How to Evict a Dangerous Roommate
If your roommate is violent or temperamental, you need to be careful when kicking them out of your home. Kicking out a dangerous roommate involves careful planning and awareness of your legal rights as far as your rental agreement goes.
Think about an objective look at what your roommate is capable of. When we share space with another person, it can be difficult to accurately judge what he/she is likely to do because we are so overcome with the feelings about him/her that have accumulated over time. Take stock of previous violent incidences that have occurred between you and your roommate. What did the worst fights you ever had look like? Was physical harm ever involved? Has your roommate ever stolen from you before in retaliation? It can help to write down dangerous or violent incidences in detail. This way, you can accurately determine what of the following you may need to do:
- Get outside support, like police assistance and legal action, to oversee the eviction and move out. This will be useful if there is a real likelihood that your roommate will respond violently.
- Take legal action to ensure that you have as little direct confrontation with your roommate as possible. These options will be best if avoidance seems like the best way to avoid a dangerous situation.
- Attempt to talk to your roommate with civility about the need for him/her to leave. If the danger is that your roommate will act out of anger from not being spoken to directly, or he/she has not demonstrated much actual violence against you, try simply handling the situation on your own.
Record all threats and instances of violence
Regardless of how much legal action you decide to take with your roommate, good documentation of all instances of verbal and physical abuse will make any case stronger. Especially if you need a restraining order against your roommate, you will want to have clear evidence of the type of threat the he/she poses.
Find out whether or not you have a legal right to evict
If your roommate is subletting a room or part of the apartment from you or if you are a designated master tenant on your lease, you have the legal right to evict your roommate. However, as a sublessor or master tenant, you must comply with the state laws throughout the eviction. This could require giving notice and holding a court hearing.
Discuss your lease co-tenancy liability
If the lease is in both your name and your roommate's name (as co-tenants), you cannot evict your roommate. You will have to resort to other methods, like contacting your landlord to enlist their help in evicting your roommate, as you have no legal right to do so.
- If you're the primary lessee, and rent is your sole legal responsibility each month, your roommate has no legal right to live with you. This is unusual, but is sometimes the case between close friends or in last-minute living arrangements. If your roommate is not on the lease at all, kick him/her out according to your judgment of the danger you're in.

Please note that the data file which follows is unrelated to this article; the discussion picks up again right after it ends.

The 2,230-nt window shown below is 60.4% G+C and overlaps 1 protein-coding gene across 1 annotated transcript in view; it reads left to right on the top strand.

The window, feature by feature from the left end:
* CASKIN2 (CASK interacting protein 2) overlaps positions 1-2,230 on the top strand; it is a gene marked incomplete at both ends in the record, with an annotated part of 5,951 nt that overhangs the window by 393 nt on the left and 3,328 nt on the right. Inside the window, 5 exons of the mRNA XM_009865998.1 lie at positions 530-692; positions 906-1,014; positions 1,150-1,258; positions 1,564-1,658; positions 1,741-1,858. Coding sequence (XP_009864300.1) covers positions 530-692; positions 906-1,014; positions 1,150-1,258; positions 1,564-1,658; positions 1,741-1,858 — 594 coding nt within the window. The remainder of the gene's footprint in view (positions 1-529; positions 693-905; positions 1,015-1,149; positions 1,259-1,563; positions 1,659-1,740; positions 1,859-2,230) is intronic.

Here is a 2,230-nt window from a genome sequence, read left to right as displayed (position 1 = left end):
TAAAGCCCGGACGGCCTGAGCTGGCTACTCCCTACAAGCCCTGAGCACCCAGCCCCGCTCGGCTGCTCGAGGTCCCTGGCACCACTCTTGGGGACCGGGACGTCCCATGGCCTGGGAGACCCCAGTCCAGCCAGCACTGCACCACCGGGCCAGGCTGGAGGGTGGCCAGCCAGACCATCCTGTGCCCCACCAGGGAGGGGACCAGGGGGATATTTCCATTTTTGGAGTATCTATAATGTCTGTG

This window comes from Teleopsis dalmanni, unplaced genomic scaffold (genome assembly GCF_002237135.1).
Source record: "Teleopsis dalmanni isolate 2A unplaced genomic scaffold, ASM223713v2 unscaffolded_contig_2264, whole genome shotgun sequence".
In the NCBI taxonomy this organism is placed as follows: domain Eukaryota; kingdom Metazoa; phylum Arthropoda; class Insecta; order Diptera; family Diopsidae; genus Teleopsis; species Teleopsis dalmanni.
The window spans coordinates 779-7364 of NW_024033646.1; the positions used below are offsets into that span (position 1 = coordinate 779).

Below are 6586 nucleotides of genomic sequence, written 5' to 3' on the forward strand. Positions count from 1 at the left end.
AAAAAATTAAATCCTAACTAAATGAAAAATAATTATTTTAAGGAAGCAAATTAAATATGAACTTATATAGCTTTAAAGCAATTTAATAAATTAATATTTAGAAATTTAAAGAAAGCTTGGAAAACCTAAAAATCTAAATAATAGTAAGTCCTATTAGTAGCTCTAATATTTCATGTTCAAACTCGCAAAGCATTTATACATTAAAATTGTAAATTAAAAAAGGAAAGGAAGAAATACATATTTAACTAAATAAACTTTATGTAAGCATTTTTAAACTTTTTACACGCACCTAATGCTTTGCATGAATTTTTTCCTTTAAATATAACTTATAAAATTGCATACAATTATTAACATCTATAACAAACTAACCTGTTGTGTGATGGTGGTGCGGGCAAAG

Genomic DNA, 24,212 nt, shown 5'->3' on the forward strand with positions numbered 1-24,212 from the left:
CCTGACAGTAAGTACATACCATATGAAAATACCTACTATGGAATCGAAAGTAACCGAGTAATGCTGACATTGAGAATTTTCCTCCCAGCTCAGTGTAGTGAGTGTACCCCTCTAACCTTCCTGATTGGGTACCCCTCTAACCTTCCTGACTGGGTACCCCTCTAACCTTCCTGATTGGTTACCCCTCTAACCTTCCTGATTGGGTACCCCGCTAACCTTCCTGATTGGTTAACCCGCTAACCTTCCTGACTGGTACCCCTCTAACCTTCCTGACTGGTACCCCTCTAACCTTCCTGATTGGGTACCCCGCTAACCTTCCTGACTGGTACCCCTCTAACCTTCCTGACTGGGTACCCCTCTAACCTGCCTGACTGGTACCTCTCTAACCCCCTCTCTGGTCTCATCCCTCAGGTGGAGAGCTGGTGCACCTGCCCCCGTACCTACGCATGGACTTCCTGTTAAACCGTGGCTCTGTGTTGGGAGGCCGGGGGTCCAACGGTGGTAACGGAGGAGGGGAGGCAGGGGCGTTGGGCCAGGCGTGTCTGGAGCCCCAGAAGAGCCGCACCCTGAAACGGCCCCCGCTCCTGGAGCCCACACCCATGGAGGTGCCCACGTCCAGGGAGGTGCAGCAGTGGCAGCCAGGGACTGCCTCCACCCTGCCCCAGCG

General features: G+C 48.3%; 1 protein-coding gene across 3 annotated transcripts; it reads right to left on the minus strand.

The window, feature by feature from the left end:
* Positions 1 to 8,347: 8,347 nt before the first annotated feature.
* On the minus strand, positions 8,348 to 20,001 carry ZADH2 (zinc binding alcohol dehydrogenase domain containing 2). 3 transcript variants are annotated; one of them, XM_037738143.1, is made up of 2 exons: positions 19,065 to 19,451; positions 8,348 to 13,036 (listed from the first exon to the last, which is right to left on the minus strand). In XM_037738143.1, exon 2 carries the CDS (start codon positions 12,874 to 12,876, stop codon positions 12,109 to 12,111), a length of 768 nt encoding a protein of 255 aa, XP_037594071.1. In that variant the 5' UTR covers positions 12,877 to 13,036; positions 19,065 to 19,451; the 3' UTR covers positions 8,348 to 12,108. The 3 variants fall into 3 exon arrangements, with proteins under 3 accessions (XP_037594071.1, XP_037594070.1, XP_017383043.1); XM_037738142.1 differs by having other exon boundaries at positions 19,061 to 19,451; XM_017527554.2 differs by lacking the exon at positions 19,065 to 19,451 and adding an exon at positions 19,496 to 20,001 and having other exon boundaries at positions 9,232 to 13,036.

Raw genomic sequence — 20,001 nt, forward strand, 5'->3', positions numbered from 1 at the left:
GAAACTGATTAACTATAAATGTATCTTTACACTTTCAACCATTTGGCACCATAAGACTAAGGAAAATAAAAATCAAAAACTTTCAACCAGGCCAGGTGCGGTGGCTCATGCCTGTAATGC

- In most cases, renters have a joint lease where all tenants are responsible for paying the rent. The key term you're looking for is joint and/or several liability. If you're jointly liable, that means you're responsible for paying the full rent regardless of whether or not your roommate pays. If you're severally liable, you're only responsible for your portion of your rent. If you're jointly and severally liable, this is better than being jointly liable because while you're still responsible for any unpaid rent, you do have legal cause to sue your roommate for unpaid amounts.
Consult local tenant laws
Tenant laws vary with each state, and your local courts will have information on the specific steps that must be taken to evict your roommate. Be prepared with information from your lease to see exactly how these laws apply to your situation with your roommate. Do an Internet search for the name of your state plus "tenant handbook" to find this information The handbook should have a section on your rights when renting with roommates that has detailed provisions for all kinds of offenses between roommates.
Let your landlord know about the situation
Tell your landlord that your roommate is dangerous and it is crucial that they be kicked out as soon as possible. If he/she is on the lease, it is up to your landlord to move the eviction forward. If your roommate has no formal responsibilities for the property, you can handle the situation without talking to your landlord about it.
- Your landlord may need to file a criminal complaint for trespassing, although it may be easier for the landlord to just evict everyone in the rental unit, including you. Your landlord may or may not be willing to correct the eviction so that you can then move back in without the eviction showing on your record.
- It can help to have a new tenant all lined up to move in so that your landlord knows that you will still be able to pay rent.
- If your landlord is unsympathetic, it may be best to simply break the lease and move out yourself. There are usually significant fees for breaking a lease, but if your roommate is dangerous and you want to avoid getting authorities involved, it could be a good option.
Inform campus housing about your roommate in a college dorm
All colleges have different procedures, but all on-campus dormitories provide ways to get out of dangerous situations. Usually students can ask the resident adviser (RA) for the right steps to make the change. Check your college's residency handbook or online information about swapping roommates and reporting dangerous activity on campus (if necessary).